10.  Abbey National's positioning compared to major competitors—reflecting the two options we provide customers—is summarised in the following chart:

Current Account
Gross monthly interest
pa/AER*
Authorised overdraft
rate APR
Abbey National (preferred in
credit rate)
3.0% (3.04% gross AER)
14.9%
Abbey National (preferred
overdraft rate)
0.1%
8.7%
Bank of Scotland
2.0% (2.02% gross AER)
8.9%
Barclays
0.1%
15.6%
Halifax
2.0% (2.02% gross AER)
8.9%
HSBC
0.1%
18.3%
Lloyds TSB
0.1%
18.4%
Nationwide
0.5%
9.9%
NatWest
0.1%
17.8%
Royal Bank of Scotland
0.1%
17.9%


  *Annual Equivalent Rate

  11.  In 1996, before government began encouraging the banking industry to help the financially excluded, Abbey National launched its own basic account, the Instant Plus Account. There are currently about 570,000 of these accounts in operation. In 2001, we upgraded 49,600 such accounts to full service current accounts.

  12.  Other innovations are helping to make financial services more accessible. We have led the way in providing access to banking over Digital TV, with interactive services available through Sky, NTL and TeleWest. Indeed, we were the first bank in the world to offer a current account with access through both Digital TV and the internet. Many of our branches have public Digital TV and PC terminals, where customers have free use of those facilities and can receive assistance in using them from branch staff.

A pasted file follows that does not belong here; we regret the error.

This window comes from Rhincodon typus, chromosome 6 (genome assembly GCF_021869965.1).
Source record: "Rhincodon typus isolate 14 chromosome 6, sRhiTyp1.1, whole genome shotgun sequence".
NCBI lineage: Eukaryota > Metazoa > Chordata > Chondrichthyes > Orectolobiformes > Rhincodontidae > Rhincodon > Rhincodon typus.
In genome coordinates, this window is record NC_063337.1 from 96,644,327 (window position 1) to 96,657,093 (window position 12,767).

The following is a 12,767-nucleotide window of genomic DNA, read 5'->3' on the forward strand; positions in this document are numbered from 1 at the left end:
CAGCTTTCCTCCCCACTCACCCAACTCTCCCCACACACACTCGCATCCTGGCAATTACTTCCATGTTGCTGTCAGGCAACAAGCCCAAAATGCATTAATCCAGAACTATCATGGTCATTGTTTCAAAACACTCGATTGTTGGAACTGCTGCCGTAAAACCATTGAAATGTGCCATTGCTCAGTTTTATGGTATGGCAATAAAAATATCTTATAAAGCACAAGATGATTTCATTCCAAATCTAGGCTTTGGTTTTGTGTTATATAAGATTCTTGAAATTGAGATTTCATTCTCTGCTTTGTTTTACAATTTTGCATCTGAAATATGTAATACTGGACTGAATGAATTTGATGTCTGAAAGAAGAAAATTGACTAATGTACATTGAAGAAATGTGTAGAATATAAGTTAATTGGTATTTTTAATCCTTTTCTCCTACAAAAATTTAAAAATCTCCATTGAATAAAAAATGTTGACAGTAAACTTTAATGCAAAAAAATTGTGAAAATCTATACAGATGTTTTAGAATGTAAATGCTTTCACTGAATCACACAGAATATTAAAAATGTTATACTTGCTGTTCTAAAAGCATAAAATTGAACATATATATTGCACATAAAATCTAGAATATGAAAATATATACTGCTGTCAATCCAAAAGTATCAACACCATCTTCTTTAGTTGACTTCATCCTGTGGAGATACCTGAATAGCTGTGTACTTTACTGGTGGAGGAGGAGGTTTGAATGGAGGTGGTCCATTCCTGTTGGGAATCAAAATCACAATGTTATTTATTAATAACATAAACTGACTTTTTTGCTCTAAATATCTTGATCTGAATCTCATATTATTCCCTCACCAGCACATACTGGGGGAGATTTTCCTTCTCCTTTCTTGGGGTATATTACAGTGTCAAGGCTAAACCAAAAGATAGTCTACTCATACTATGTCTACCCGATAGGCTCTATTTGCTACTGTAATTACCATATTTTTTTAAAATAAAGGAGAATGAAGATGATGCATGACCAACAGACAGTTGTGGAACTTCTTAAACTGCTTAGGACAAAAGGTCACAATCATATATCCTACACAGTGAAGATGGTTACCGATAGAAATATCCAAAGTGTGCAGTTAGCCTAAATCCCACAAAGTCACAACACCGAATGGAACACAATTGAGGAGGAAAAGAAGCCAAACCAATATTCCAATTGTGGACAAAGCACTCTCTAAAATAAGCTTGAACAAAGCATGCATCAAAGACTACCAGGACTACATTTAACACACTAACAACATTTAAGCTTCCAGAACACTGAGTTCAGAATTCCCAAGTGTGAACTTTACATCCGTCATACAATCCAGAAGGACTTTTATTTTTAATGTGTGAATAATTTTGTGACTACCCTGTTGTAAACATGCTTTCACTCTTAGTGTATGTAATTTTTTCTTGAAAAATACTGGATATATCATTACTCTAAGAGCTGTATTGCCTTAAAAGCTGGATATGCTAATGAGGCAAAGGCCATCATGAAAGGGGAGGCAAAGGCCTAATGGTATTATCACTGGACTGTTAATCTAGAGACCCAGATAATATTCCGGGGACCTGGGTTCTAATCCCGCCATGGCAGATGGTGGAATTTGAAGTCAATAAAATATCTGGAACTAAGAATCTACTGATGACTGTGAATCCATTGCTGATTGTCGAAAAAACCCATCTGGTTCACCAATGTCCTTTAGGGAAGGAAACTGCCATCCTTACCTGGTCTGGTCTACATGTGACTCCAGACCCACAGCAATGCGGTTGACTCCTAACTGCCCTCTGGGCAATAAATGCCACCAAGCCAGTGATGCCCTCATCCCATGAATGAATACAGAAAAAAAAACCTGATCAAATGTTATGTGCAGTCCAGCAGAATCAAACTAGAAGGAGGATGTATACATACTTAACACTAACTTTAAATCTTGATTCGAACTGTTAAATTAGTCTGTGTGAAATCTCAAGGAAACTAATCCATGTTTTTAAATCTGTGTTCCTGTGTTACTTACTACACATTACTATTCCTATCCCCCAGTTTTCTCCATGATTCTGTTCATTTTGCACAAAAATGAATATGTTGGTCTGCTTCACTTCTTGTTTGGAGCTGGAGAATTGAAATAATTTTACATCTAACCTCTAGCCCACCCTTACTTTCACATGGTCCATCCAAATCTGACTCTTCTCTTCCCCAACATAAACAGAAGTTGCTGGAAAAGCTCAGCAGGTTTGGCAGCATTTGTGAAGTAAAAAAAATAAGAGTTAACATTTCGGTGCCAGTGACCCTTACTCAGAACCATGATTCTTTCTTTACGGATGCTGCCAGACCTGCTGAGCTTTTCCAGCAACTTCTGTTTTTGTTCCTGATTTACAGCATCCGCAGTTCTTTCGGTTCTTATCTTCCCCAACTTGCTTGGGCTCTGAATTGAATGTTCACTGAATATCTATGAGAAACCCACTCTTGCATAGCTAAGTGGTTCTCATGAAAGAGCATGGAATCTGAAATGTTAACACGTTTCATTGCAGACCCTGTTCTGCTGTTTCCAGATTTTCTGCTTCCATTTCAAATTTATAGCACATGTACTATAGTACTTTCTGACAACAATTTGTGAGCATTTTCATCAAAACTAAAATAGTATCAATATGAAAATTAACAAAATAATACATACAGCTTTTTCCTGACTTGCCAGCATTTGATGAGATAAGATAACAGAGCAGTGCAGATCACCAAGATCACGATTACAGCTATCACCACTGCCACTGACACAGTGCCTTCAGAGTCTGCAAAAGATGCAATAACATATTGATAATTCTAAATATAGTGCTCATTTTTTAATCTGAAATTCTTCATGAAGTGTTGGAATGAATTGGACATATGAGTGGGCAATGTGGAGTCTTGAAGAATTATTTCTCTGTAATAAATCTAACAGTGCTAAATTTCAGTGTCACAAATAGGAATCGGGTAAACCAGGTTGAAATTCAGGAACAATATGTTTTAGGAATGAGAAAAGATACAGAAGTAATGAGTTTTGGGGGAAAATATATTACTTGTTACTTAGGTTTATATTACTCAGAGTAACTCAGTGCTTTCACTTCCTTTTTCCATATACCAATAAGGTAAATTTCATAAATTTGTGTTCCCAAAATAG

13.  We have opened 38 branches in Safeway supermarkets and are in the process of opening outlets in Homebase stores. We are changing the customer's experience of financial services, for example through our partnership with Costa Coffee, and we were the first bank to be awarded a retail innovation award.

  14.  Our stand-alone internet bank, cahoot, has opened more than 300,000 accounts since its launch in June 2000 and has been named "best on-line bank" by three different consumer publications.

SWITCHING

  15.  Given the Committee's past interest in difficulties of switching personal current accounts as a barrier to competition, we address related issues in some detail here.

  16.  About a quarter of the market for new current accounts consists of people switching from another provider. We believe that difficulties in customers switching providers remains a significant barrier to competition. More specifically these difficulties include:

  17.  Perceived loss of credit worthiness: Customers fear a loss of credit worthiness by terminating a long-term relationship with a certain provider. A portable credit history, as proposed by the DeAnne Julius Review, will ensure that positive credit data gets transferred to the new provider, ultimately improving consumer confidence in switching. A portable credit history will benefit SME customers as well (see paragraph 26).

  18.  Bundling of products: Some banks require customers to hold a current account with them in order to have other products, such as personal loans. Therefore if a customer has a current account and personal loan with one of these banks, they will be unable to switch just their current account. This practice has been judged anti-competitive for business banking customers; its application in the personal current account market should be examined.